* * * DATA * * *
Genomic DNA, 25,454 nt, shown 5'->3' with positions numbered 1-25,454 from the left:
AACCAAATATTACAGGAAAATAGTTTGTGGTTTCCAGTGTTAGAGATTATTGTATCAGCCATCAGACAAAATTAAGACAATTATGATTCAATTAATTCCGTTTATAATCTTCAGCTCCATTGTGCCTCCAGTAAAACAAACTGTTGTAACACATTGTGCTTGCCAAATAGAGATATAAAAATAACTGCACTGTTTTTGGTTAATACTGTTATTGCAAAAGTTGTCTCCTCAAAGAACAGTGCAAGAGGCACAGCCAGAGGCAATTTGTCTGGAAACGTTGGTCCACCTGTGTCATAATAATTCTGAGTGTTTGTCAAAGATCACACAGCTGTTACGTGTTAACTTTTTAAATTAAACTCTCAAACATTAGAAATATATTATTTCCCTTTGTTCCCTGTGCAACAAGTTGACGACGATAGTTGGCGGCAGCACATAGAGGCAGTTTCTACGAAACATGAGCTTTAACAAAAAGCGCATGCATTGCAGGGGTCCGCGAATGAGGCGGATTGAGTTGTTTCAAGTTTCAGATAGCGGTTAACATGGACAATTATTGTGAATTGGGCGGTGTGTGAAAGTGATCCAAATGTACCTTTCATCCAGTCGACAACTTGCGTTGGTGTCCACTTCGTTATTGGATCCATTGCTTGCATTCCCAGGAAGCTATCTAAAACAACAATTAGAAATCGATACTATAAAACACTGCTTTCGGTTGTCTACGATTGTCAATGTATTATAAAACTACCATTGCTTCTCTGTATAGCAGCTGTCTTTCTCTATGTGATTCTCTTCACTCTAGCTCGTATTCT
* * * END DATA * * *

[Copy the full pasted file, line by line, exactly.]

Genomic DNA, 25,454 nt, shown 5'->3' with positions numbered 1-25,454 from the left:
AACCAAATATTACAGGAAAATAGTTTGTGGTTTCCAGTGTTAGAGATTATTGTATCAGCCATCAGACAAAATTAAGACAATTATGATTCAATTAATTCCGTTTATAATCTTCAGCTCCATTGTGCCTCCAGTAAAACAAACTGTTGTAACACATTGTGCTTGCCAAATAGAGATATAAAAATAACTGCACTGTTTTTGGTTAATACTGTTATTGCAAAAGTTGTCTCCTCAAAGAACAGTGCAAGAGGCACAGCCAGAGGCAATTTGTCTGGAAACGTTGGTCCACCTGTGTCATAATAATTCTGAGTGTTTGTCAAAGATCACACAGCTGTTACGTGTTAACTTTTTAAATTAAACTCTCAAACATTAGAAATATATTATTTCCCTTTGTTCCCTGTGCAACAAGTTGACGACGATAGTTGGCGGCAGCACATAGAGGCAGTTTCTACGAAACATGAGCTTTAACAAAAAGCGCATGCATTGCAGGGGTCCGCGAATGAGGCGGATTGAGTTGTTTCAAGTTTCAGATAGCGGTTAACATGGACAATTATTGTGAATTGGGCGGTGTGTGAAAGTGATCCAAATGTACCTTTCATCCAGTCGACAACTTGCGTTGGTGTCCACTTCGTTATTGGATCCATTGCTTGCATTCCCAGGAAGCTATCTAAAACAACAATTAGAAATCGATACTATAAAACACTGCTTTCGGTTGTCTACGATTGTCAATGTATTATAAAACTACCATTGCTTCTCTGTATAGCAGCTGTCTTTCTCTATGTGATTCTCTTCACTCTAGCTCGTATTCT